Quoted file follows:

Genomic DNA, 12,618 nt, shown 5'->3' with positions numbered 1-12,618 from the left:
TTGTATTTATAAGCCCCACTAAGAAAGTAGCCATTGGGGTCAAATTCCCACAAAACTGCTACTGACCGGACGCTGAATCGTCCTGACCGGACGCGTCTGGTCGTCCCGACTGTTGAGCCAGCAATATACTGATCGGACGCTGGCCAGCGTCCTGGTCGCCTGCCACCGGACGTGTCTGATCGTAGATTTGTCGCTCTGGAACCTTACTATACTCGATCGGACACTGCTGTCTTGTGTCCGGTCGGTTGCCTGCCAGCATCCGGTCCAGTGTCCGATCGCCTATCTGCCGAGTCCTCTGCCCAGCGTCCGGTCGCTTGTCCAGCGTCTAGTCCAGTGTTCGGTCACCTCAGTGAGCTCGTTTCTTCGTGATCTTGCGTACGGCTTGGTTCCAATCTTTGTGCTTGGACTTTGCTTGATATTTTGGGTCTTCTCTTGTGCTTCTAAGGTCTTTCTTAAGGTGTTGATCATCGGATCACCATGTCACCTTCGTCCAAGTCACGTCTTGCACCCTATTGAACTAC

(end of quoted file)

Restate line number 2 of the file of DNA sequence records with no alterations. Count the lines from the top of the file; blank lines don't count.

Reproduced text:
TTGTATTTATAAGCCCCACTAAGAAAGTAGCCATTGGGGTCAAATTCCCACAAAACTGCTACTGACCGGACGCTGAATCGTCCTGACCGGACGCGTCTGGTCGTCCCGACTGTTGAGCCAGCAATATACTGATCGGACGCTGGCCAGCGTCCTGGTCGCCTGCCACCGGACGTGTCTGATCGTAGATTTGTCGCTCTGGAACCTTACTATACTCGATCGGACACTGCTGTCTTGTGTCCGGTCGGTTGCCTGCCAGCATCCGGTCCAGTGTCCGATCGCCTATCTGCCGAGTCCTCTGCCCAGCGTCCGGTCGCTTGTCCAGCGTCTAGTCCAGTGTTCGGTCACCTCAGTGAGCTCGTTTCTTCGTGATCTTGCGTACGGCTTGGTTCCAATCTTTGTGCTTGGACTTTGCTTGATATTTTGGGTCTTCTCTTGTGCTTCTAAGGTCTTTCTTAAGGTGTTGATCATCGGATCACCATGTCACCTTCGTCCAAGTCACGTCTTGCACCCTATTGAACTAC